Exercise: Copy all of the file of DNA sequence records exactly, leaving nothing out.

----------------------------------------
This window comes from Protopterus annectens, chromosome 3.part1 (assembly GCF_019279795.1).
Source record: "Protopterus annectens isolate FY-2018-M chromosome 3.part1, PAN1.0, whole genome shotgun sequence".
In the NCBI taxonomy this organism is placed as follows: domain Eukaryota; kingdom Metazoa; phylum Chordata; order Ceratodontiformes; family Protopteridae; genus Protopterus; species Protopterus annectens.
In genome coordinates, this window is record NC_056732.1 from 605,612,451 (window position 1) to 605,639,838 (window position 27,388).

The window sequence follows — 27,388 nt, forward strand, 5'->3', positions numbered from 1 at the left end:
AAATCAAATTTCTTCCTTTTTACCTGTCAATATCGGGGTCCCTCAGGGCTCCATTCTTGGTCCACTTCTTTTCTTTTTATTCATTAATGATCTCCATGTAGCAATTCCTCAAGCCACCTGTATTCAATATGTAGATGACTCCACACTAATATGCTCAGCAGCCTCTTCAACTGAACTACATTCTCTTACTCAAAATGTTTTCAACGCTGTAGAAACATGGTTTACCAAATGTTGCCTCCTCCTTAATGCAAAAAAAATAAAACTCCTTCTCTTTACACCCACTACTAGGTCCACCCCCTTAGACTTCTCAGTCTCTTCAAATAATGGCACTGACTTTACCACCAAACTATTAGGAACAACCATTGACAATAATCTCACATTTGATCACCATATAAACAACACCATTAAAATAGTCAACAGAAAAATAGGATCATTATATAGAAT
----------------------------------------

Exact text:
This window comes from Protopterus annectens, chromosome 3.part1 (assembly GCF_019279795.1).
Source record: "Protopterus annectens isolate FY-2018-M chromosome 3.part1, PAN1.0, whole genome shotgun sequence".
In the NCBI taxonomy this organism is placed as follows: domain Eukaryota; kingdom Metazoa; phylum Chordata; order Ceratodontiformes; family Protopteridae; genus Protopterus; species Protopterus annectens.
In genome coordinates, this window is record NC_056732.1 from 605,612,451 (window position 1) to 605,639,838 (window position 27,388).

The window sequence follows — 27,388 nt, forward strand, 5'->3', positions numbered from 1 at the left end:
AAATCAAATTTCTTCCTTTTTACCTGTCAATATCGGGGTCCCTCAGGGCTCCATTCTTGGTCCACTTCTTTTCTTTTTATTCATTAATGATCTCCATGTAGCAATTCCTCAAGCCACCTGTATTCAATATGTAGATGACTCCACACTAATATGCTCAGCAGCCTCTTCAACTGAACTACATTCTCTTACTCAAAATGTTTTCAACGCTGTAGAAACATGGTTTACCAAATGTTGCCTCCTCCTTAATGCAAAAAAAATAAAACTCCTTCTCTTTACACCCACTACTAGGTCCACCCCCTTAGACTTCTCAGTCTCTTCAAATAATGGCACTGACTTTACCACCAAACTATTAGGAACAACCATTGACAATAATCTCACATTTGATCACCATATAAACAACACCATTAAAATAGTCAACAGAAAAATAGGATCATTATATAGAAT